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Old 07-11-2007, 04:21 PM   #1
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Can vegetarian children grow up to be meat-eating adults?

If a person grows up eating only a plant-based diet, will his or her body have the capability to handle meat later in life?

My boyfriend and I were talking about getting married and having kids. Since I'm a vegetarian and he isn't we've gone around a bit about what is best to feed our potential children. We both agree that they should have a choice as soon as they are able to make it, but he is worried that if they are fed only plant foods during their childhood their body will "never learn" how to process meat, effectively not giving them a choice in the matter. I think this is silly, quite honestly, but I'm willing to be proven wrong. Any idea which of us is right?

Last edited by evilnumberlady; 07-11-2007 at 04:28 PM.

 
Old 07-11-2007, 05:22 PM   #2
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Re: Can vegetarian children grow up to be meat-eating adults?

I grew up eating meat. I became a vegan that eats foods containing milk and eggs but ate no kind of meats. After about 10 years I had to eat meat cause I was protein deficient. It took my about a year to be able to keep chicken down. Till this day I can not eat red meat with out throwing it up 12-24 hours later whole and undigested. I stopped trying and only eat chicken and sometimes tuna but I have a hard time with tuna too.

So I am going to have to agree with your bf.

 
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Old 07-12-2007, 04:21 AM   #3
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Re: Can vegetarian children grow up to be meat-eating adults?

evilnumber,
I'll go with you. I think we have the capacity to change our diets and our body's learn to adjust.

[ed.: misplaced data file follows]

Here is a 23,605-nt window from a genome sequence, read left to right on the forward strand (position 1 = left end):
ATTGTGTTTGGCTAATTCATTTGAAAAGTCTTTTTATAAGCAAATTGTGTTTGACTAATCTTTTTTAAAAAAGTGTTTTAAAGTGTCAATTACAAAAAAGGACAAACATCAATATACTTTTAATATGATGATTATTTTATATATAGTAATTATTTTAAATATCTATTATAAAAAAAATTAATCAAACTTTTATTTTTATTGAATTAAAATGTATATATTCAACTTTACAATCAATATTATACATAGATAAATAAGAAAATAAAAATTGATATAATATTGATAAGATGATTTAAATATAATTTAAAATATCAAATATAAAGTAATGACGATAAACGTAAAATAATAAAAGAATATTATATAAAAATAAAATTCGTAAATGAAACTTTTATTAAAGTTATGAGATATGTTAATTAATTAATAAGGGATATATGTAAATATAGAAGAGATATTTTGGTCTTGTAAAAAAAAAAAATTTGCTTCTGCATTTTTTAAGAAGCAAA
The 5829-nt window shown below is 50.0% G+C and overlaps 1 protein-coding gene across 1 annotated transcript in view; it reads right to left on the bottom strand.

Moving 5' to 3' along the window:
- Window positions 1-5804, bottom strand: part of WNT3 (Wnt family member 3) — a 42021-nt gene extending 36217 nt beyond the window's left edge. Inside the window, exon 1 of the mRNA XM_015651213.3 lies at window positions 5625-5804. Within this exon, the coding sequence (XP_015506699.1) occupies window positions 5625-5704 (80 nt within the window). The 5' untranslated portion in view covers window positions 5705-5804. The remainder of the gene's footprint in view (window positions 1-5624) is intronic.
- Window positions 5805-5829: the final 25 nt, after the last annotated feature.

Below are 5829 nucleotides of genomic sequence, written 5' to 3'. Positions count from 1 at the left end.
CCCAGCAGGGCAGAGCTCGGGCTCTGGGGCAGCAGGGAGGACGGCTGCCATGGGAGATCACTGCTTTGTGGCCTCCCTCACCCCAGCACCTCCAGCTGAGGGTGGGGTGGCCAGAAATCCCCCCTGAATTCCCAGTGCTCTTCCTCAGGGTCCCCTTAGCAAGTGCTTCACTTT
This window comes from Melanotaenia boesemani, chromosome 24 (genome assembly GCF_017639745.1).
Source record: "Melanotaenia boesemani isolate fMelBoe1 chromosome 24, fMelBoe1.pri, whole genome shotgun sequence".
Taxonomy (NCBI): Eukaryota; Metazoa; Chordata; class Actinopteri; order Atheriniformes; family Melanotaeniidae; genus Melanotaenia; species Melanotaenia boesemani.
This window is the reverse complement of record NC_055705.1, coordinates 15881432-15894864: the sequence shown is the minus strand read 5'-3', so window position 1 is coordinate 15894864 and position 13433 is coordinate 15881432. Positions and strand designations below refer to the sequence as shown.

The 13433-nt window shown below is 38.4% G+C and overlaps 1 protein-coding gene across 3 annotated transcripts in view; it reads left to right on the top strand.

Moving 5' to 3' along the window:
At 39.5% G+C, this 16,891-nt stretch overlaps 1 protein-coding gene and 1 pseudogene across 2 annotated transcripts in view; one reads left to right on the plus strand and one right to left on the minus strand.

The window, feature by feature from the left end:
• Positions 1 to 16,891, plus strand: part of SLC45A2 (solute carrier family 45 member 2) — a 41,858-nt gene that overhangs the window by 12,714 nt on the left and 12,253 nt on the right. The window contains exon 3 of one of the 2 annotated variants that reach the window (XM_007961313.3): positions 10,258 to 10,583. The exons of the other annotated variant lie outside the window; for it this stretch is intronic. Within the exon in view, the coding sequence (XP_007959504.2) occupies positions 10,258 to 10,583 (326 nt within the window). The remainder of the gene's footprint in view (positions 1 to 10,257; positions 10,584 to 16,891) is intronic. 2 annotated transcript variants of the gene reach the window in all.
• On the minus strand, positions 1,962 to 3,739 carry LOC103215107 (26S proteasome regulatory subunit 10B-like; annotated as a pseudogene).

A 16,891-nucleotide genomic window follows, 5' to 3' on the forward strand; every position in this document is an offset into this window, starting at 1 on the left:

If people can switch TO vegetarianism, I think they can switch away from it a well.

I don't think there is any special tricks the body must learn to digest meat as opposed to other plant proteins.

I'd start the kids vegetarian because, God knows, there is enough psychological force applied in later life to get them to eat meat so a head start might give them an edge.

 
Old 07-12-2007, 08:55 AM   #4
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Re: Can vegetarian children grow up to be meat-eating adults?

That makes sense Lenin and I agree with you. There are alot of extra hormones too in meat which IMO is why teens these days develop so fast. None of my friends or myself in our teens never developed like teens do today.

However each time I tried to eat red meat I felt like I had food posion. It was not fun.

evilnumberlady are you wanting to keep fish out of the diet too? I had a hard time with that as well?

 
Old 07-12-2007, 08:56 AM   #5
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Re: Can vegetarian children grow up to be meat-eating adults?

Thank you for the responses so far. I'd love to hear more.

FromSqueaky- Off-topic I know, but how on earth did you mange to be protein-deficient? I've never heard of such a thing.

Lenin- I know that the body, at least temporarily loses the ability to process meat if you don't eat it. I have accidentally eaten small amounts of meat before and been fine, but once someone gave me some food that had hamburger in it (they had told me it was boca crumbles) and I became rather ill as a result. I'm just wondering if the body stops completely or only until you reintroduce meat to your diet.

 
Old 07-12-2007, 08:59 AM   #6
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Re: Can vegetarian children grow up to be meat-eating adults?

Quote:
Originally Posted by FromSqueaky View Post